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Promote your personal brand by thinking about others

Personal branding is often misunderstood.

People have the misconception that personal branding entails, by definition, narcissistic and self-promoting behaviour.

This is not the case. In fact, successful personal branding is the product of precisely the opposite kinds of activities.

In an excellent post, Build a brand — not just a career, Laura Ries writes:

You can’t make yourself famous. Only other people can do that for you. So if you want to have a successful career, don’t focus all your efforts on yourself.

Think about other people. Think about the impressions you are making on friends, neighbors, business associates. Think about your brand.

So personal brand isn’t all about self-promotion. It’s about the impression you are having on people around you.

If you treat people well and if you are genuine in your interactions, people will think well of you. If you are intentional and strategic about adding value to your interpersonal interactions, you will build a positive personal brand.

One of the best practical descriptions I’ve seen recently of how to do personal branding comes from James Altucher who, when asked how he promotes himself, described the following:

In November 2010 I decided, screw it, I just want to say what’s on my mind. I wanted to say I was scared also. I wanted to stop pretending. We now live in what I call “The Choose Yourself Era”. I’m sick of relying on other people to choose me. Starting in 2010 I chose myself.

I started writing on this blog. I started making new friends. I started building new business opportunities for myself and meeting new groups of people. Not just people who were going to have me around to suit their own purposes but people who respected what I had to say because they knew they were getting honest answers based on my limited experiences in a variety of areas.

I told people it was okay to fail, because everyone fails. That it’s ok to be disappointed in yourself. Okay to be angry sometimes. Okay to not always achieve every goal and that there are other ways to find happiness. Okay to sometimes be sad because life is mostly about failure and sadness, punctuated with occasional success. I gave my own methods for networking. I described my different businesses, the successes and the failures. The things I was ashamed of. It made a difference. Without planning it, I built trust.

Sometimes it’s even alright to hate what you’ve become, to realize that 20 years of hard work have put you in a place where you feel stuck and lonely. Everyone feels this way sometimes. After working 100 hours a week for 15 years, I was mentally and emotionally lost. I had to rebuild. Writing this blog helped me with that.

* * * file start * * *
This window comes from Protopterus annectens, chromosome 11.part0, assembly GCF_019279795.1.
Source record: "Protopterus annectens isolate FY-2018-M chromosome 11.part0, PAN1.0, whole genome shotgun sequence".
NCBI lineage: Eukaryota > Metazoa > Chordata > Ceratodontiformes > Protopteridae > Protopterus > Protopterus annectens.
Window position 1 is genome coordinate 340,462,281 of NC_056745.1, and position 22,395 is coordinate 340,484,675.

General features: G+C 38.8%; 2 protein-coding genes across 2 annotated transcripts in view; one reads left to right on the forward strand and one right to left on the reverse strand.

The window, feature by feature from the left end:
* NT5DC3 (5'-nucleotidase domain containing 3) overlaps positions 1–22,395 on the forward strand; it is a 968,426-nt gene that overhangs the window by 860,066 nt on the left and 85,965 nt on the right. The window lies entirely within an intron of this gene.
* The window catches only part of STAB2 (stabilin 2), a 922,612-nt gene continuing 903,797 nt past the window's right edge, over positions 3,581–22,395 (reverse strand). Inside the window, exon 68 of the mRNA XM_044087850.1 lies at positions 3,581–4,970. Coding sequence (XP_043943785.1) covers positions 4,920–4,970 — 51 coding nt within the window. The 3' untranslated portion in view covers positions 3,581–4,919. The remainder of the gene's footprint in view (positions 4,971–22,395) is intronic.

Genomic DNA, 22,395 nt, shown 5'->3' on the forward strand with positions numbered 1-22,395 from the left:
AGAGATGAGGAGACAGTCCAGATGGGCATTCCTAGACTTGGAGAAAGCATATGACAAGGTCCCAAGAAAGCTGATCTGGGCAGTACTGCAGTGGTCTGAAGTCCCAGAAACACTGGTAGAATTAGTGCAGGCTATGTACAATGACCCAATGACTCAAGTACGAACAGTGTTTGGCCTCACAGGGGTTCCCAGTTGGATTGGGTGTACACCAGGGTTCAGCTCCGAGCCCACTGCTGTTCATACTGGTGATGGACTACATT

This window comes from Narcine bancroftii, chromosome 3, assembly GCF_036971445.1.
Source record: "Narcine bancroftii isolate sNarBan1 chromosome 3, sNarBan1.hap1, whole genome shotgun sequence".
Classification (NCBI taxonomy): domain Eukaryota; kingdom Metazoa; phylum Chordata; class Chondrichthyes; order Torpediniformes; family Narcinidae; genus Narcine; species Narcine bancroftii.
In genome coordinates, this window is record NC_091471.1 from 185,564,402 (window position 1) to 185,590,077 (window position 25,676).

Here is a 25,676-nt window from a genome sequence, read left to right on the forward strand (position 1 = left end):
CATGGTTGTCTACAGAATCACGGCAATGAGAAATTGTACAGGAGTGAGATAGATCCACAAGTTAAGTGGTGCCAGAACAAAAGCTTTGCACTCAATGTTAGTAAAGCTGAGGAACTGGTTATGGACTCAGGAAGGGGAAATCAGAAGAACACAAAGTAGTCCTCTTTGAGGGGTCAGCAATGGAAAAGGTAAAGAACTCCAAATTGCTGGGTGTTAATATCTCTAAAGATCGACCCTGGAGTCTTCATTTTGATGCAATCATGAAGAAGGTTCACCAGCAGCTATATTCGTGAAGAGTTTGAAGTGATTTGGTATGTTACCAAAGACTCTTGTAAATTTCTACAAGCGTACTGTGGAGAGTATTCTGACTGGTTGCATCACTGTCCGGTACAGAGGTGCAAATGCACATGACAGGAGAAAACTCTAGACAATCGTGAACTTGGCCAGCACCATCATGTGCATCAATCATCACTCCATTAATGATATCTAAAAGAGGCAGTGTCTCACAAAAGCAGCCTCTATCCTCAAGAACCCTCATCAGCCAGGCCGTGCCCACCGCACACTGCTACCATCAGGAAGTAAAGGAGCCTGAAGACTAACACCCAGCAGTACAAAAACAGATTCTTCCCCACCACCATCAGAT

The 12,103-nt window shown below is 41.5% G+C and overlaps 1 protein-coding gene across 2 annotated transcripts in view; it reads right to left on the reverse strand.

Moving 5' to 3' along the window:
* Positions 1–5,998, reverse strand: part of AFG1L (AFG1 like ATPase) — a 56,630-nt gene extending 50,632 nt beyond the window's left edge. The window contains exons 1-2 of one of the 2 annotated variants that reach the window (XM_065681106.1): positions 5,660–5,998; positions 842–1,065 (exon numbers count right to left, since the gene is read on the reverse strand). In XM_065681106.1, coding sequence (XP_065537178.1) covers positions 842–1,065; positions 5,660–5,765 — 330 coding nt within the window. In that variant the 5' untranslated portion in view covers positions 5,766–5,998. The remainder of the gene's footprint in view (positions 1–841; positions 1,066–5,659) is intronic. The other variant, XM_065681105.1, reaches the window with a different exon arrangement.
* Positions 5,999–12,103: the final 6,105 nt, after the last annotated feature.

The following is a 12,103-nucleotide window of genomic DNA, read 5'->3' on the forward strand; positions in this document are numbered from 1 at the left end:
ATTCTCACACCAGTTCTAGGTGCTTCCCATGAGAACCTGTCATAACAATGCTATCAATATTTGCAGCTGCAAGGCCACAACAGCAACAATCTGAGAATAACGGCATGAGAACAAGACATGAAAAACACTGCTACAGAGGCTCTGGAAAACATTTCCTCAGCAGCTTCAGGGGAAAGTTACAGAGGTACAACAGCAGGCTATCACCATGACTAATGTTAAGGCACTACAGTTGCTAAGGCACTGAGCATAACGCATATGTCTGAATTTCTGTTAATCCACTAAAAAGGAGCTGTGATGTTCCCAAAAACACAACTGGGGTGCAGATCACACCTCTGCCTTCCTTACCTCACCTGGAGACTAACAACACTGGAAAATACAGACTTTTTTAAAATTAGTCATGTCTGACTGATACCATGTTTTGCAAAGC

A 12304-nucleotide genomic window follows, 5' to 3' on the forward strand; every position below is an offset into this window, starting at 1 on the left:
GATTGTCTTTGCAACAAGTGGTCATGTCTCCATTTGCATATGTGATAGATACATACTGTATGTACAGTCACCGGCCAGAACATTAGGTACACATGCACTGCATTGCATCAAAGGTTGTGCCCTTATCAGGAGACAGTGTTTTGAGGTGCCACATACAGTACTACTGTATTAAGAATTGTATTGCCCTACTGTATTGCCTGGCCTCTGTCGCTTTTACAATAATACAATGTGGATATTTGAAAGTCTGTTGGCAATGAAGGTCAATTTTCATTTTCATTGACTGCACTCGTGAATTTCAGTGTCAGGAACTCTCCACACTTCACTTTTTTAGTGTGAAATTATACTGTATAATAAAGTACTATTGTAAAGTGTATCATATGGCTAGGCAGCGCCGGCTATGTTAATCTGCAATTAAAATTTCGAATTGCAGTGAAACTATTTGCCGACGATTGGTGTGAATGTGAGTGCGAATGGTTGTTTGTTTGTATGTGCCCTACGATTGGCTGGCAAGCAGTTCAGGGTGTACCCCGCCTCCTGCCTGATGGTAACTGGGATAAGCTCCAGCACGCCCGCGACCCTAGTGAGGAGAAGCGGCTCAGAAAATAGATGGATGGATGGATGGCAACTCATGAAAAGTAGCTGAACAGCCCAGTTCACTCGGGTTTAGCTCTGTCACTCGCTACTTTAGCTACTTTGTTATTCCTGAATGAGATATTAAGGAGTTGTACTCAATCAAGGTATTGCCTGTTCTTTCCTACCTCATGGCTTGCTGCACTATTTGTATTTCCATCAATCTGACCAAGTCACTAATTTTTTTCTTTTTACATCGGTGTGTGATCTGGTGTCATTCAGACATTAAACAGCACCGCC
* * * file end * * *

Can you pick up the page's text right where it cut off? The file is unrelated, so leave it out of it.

And when you relate to what everyone feels, and help them find permission inside themselves to feel that way, and express this in forums and formats that everyone reads (blogs, twitter, facebook, comments on other blogs, syndicate to other blogs, books, etc) then this is effective self-promotion. You don’t need one million followers. Snooki needs that. You just need one person that you really, sincerely help. Then they will share that help with someone else. And so on. And if you keep persisting with the thought in mind that you are a radio transmitter for the feelings that are always out there, always in the ether effecting everyone, then people will tune in and hear your message. That is self-promotion.

Personal branding is, it turns out, highly personal. It is based on the expression of something you really feel and believe in. Your brand is built one person at a time and you don’t have to be a globally recognized expert at anything to succeed. You just need to be known, liked and trusted within the networks that you have built.

Effective personal branding strategies will serve most people very well in most business situations. Whether you’re an entrepreneur or an executive, a sales person or a practice professional, investing your time in building your personal brand will have many benefits. As Anthony Iannarino put it:

You are the only asset that makes up “brand you,” and you are the only real asset you have to produce results in business and in life. (from Start Investing in Brand You)

So start investing in your brand today. Tune in to the signals your social networks are sending you and focus on helping people help themselves.

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  • http://www.thesalesblog.com S. Anthony Iannarino

    Thanks for including me in your awesome, all-star post, Jay! I like your take on the subject here, too. It’s personal!

    • Jay Palter

      Appreciate the feedback. I enjoy your writing on social strategy and branding issues.

  • http://www.keysplashcreative.com Susan Gunelius

    Jay,

    Thanks for including a quote from WomenOnBusiness.com! Love your post and your thoughts on personal branding.

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